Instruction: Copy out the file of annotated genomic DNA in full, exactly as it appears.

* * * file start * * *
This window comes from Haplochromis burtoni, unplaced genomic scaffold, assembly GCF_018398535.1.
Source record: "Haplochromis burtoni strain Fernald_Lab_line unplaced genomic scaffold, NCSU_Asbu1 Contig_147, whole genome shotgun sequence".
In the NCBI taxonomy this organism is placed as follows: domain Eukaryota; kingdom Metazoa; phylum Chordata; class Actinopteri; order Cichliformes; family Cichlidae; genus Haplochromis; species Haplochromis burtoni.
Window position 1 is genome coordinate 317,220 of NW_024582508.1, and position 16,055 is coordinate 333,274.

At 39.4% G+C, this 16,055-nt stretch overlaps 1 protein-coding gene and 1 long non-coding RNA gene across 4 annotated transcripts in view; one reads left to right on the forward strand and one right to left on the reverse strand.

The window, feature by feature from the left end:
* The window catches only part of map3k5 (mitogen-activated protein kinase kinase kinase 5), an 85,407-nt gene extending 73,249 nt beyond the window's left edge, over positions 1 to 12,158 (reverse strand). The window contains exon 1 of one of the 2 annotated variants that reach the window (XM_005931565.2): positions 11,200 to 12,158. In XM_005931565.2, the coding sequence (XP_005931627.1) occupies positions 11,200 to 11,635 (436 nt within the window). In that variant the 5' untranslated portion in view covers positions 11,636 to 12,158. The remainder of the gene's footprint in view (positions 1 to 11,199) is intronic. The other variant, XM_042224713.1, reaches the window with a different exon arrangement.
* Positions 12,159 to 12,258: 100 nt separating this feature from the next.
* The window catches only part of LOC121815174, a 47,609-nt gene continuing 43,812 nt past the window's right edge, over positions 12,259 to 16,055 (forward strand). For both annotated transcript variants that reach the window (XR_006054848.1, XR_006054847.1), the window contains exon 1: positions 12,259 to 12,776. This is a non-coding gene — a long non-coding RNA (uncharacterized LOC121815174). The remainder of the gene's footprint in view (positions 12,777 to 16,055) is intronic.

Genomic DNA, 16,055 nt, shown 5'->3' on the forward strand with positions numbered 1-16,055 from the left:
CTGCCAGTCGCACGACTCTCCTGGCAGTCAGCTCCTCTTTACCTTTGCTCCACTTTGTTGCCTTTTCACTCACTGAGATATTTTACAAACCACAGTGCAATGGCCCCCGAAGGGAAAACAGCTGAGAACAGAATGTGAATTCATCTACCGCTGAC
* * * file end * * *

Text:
This window comes from Haplochromis burtoni, unplaced genomic scaffold, assembly GCF_018398535.1.
Source record: "Haplochromis burtoni strain Fernald_Lab_line unplaced genomic scaffold, NCSU_Asbu1 Contig_147, whole genome shotgun sequence".
In the NCBI taxonomy this organism is placed as follows: domain Eukaryota; kingdom Metazoa; phylum Chordata; class Actinopteri; order Cichliformes; family Cichlidae; genus Haplochromis; species Haplochromis burtoni.
Window position 1 is genome coordinate 317,220 of NW_024582508.1, and position 16,055 is coordinate 333,274.

At 39.4% G+C, this 16,055-nt stretch overlaps 1 protein-coding gene and 1 long non-coding RNA gene across 4 annotated transcripts in view; one reads left to right on the forward strand and one right to left on the reverse strand.

The window, feature by feature from the left end:
* The window catches only part of map3k5 (mitogen-activated protein kinase kinase kinase 5), an 85,407-nt gene extending 73,249 nt beyond the window's left edge, over positions 1 to 12,158 (reverse strand). The window contains exon 1 of one of the 2 annotated variants that reach the window (XM_005931565.2): positions 11,200 to 12,158. In XM_005931565.2, the coding sequence (XP_005931627.1) occupies positions 11,200 to 11,635 (436 nt within the window). In that variant the 5' untranslated portion in view covers positions 11,636 to 12,158. The remainder of the gene's footprint in view (positions 1 to 11,199) is intronic. The other variant, XM_042224713.1, reaches the window with a different exon arrangement.
* Positions 12,159 to 12,258: 100 nt separating this feature from the next.
* The window catches only part of LOC121815174, a 47,609-nt gene continuing 43,812 nt past the window's right edge, over positions 12,259 to 16,055 (forward strand). For both annotated transcript variants that reach the window (XR_006054848.1, XR_006054847.1), the window contains exon 1: positions 12,259 to 12,776. This is a non-coding gene — a long non-coding RNA (uncharacterized LOC121815174). The remainder of the gene's footprint in view (positions 12,777 to 16,055) is intronic.

Genomic DNA, 16,055 nt, shown 5'->3' on the forward strand with positions numbered 1-16,055 from the left:
CTGCCAGTCGCACGACTCTCCTGGCAGTCAGCTCCTCTTTACCTTTGCTCCACTTTGTTGCCTTTTCACTCACTGAGATATTTTACAAACCACAGTGCAATGGCCCCCGAAGGGAAAACAGCTGAGAACAGAATGTGAATTCATCTACCGCTGAC